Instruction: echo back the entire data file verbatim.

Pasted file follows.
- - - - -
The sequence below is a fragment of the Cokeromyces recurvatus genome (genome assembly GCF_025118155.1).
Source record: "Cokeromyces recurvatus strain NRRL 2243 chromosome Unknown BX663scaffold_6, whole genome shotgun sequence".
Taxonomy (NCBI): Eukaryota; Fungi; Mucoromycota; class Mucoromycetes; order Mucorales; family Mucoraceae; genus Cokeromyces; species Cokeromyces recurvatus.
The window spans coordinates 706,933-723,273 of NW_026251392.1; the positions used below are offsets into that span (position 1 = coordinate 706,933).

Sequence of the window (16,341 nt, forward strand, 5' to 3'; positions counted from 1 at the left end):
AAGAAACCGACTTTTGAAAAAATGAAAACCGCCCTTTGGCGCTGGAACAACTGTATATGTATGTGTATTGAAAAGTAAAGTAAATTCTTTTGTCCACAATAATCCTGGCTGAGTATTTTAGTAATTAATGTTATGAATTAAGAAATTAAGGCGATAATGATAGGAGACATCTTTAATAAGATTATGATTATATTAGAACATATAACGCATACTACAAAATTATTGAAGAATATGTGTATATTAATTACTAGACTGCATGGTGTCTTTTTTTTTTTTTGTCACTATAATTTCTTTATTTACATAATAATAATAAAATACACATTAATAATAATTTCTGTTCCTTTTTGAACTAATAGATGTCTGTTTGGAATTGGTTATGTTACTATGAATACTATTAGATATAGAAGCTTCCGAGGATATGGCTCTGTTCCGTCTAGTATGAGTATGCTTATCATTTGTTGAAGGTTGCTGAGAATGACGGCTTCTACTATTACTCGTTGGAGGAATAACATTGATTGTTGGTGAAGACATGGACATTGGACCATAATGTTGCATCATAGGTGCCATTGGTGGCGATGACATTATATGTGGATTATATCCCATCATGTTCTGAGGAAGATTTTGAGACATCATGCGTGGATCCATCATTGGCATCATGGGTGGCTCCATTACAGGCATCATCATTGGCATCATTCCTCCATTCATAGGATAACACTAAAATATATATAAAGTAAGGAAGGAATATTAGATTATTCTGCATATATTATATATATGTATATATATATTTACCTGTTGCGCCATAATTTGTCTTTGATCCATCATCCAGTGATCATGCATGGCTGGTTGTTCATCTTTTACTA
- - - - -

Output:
The sequence below is a fragment of the Cokeromyces recurvatus genome (genome assembly GCF_025118155.1).
Source record: "Cokeromyces recurvatus strain NRRL 2243 chromosome Unknown BX663scaffold_6, whole genome shotgun sequence".
Taxonomy (NCBI): Eukaryota; Fungi; Mucoromycota; class Mucoromycetes; order Mucorales; family Mucoraceae; genus Cokeromyces; species Cokeromyces recurvatus.
The window spans coordinates 706,933-723,273 of NW_026251392.1; the positions used below are offsets into that span (position 1 = coordinate 706,933).

Sequence of the window (16,341 nt, forward strand, 5' to 3'; positions counted from 1 at the left end):
AAGAAACCGACTTTTGAAAAAATGAAAACCGCCCTTTGGCGCTGGAACAACTGTATATGTATGTGTATTGAAAAGTAAAGTAAATTCTTTTGTCCACAATAATCCTGGCTGAGTATTTTAGTAATTAATGTTATGAATTAAGAAATTAAGGCGATAATGATAGGAGACATCTTTAATAAGATTATGATTATATTAGAACATATAACGCATACTACAAAATTATTGAAGAATATGTGTATATTAATTACTAGACTGCATGGTGTCTTTTTTTTTTTTTGTCACTATAATTTCTTTATTTACATAATAATAATAAAATACACATTAATAATAATTTCTGTTCCTTTTTGAACTAATAGATGTCTGTTTGGAATTGGTTATGTTACTATGAATACTATTAGATATAGAAGCTTCCGAGGATATGGCTCTGTTCCGTCTAGTATGAGTATGCTTATCATTTGTTGAAGGTTGCTGAGAATGACGGCTTCTACTATTACTCGTTGGAGGAATAACATTGATTGTTGGTGAAGACATGGACATTGGACCATAATGTTGCATCATAGGTGCCATTGGTGGCGATGACATTATATGTGGATTATATCCCATCATGTTCTGAGGAAGATTTTGAGACATCATGCGTGGATCCATCATTGGCATCATGGGTGGCTCCATTACAGGCATCATCATTGGCATCATTCCTCCATTCATAGGATAACACTAAAATATATATAAAGTAAGGAAGGAATATTAGATTATTCTGCATATATTATATATATGTATATATATATTTACCTGTTGCGCCATAATTTGTCTTTGATCCATCATCCAGTGATCATGCATGGCTGGTTGTTCATCTTTTACTA